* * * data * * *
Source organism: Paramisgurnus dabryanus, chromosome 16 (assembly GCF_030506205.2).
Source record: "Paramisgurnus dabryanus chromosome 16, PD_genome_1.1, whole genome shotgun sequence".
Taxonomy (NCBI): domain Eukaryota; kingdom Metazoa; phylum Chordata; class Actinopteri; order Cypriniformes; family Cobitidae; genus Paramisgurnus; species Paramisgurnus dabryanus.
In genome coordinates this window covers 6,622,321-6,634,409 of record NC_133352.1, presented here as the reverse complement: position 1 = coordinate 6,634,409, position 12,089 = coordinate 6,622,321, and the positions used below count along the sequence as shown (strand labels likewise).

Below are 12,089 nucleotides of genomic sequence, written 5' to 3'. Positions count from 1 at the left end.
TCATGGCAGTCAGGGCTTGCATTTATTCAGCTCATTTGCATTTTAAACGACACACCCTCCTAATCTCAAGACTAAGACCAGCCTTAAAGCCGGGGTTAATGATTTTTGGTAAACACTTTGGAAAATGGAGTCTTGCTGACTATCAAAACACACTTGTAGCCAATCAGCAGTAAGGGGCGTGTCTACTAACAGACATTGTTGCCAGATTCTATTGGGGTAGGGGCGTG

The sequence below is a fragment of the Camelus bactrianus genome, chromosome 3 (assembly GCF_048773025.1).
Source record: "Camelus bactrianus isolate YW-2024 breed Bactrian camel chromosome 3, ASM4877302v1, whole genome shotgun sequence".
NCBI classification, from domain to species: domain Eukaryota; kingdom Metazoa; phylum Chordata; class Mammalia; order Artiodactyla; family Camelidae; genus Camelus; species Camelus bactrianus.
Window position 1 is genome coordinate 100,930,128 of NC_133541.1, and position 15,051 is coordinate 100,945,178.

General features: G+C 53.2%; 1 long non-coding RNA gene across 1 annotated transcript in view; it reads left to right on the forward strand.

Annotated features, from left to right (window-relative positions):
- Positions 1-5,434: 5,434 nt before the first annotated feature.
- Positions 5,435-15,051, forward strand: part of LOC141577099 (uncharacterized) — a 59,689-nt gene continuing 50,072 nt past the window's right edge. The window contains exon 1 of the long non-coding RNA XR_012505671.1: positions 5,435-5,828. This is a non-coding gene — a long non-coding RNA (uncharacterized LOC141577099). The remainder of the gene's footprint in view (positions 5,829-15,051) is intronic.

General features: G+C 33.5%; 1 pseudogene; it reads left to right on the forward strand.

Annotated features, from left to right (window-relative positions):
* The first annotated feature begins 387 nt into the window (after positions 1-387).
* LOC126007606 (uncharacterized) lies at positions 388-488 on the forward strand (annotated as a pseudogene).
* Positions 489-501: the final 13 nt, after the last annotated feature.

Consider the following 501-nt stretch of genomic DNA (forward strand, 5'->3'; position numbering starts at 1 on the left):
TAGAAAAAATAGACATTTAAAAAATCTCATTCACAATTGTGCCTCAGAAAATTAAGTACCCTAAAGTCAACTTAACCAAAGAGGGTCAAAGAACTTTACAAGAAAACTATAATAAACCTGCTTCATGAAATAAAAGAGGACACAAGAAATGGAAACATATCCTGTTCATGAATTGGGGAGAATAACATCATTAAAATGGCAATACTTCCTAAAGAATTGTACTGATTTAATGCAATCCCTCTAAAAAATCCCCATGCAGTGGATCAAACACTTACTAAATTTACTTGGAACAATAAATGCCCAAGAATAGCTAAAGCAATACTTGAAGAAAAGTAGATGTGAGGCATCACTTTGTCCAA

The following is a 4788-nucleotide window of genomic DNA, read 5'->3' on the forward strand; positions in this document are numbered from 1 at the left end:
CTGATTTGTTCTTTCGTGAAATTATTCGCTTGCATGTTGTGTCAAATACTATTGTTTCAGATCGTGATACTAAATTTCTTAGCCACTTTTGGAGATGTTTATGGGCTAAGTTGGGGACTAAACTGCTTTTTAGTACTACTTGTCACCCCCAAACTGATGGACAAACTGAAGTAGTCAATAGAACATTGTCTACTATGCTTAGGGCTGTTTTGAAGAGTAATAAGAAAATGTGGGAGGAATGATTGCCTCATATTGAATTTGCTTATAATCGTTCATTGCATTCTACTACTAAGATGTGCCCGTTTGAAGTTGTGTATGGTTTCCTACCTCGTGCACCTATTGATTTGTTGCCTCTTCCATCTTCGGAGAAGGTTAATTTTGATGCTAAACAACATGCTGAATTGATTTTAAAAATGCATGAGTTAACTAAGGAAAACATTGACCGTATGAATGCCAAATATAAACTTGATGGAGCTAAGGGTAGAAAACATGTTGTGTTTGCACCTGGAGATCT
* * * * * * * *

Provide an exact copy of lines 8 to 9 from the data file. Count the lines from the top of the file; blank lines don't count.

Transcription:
Source record: "Camelus bactrianus isolate YW-2024 breed Bactrian camel chromosome 3, ASM4877302v1, whole genome shotgun sequence".
NCBI classification, from domain to species: domain Eukaryota; kingdom Metazoa; phylum Chordata; class Mammalia; order Artiodactyla; family Camelidae; genus Camelus; species Camelus bactrianus.